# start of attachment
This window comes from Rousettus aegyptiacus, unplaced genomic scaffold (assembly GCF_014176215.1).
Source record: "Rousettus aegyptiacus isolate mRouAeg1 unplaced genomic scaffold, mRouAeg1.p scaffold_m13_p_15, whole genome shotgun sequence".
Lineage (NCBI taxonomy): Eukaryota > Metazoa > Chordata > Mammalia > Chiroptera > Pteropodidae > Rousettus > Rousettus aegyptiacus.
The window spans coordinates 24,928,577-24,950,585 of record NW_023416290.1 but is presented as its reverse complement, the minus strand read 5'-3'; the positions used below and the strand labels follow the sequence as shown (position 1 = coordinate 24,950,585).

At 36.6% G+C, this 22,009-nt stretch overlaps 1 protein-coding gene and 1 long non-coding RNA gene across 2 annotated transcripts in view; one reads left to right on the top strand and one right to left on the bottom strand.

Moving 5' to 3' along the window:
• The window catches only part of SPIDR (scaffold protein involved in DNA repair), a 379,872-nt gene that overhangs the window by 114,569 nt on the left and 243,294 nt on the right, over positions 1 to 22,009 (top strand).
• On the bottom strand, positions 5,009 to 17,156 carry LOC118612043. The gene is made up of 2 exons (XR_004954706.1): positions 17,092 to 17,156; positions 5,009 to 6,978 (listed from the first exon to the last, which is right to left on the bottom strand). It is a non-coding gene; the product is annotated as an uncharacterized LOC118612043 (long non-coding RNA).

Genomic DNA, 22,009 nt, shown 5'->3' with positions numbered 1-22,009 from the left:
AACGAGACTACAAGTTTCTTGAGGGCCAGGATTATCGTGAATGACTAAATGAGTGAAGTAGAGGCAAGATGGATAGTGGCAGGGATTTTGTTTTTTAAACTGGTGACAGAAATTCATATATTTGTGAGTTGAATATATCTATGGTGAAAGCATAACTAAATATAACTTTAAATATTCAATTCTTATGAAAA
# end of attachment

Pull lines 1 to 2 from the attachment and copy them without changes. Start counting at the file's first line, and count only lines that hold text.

This window comes from Rousettus aegyptiacus, unplaced genomic scaffold (assembly GCF_014176215.1).
Source record: "Rousettus aegyptiacus isolate mRouAeg1 unplaced genomic scaffold, mRouAeg1.p scaffold_m13_p_15, whole genome shotgun sequence".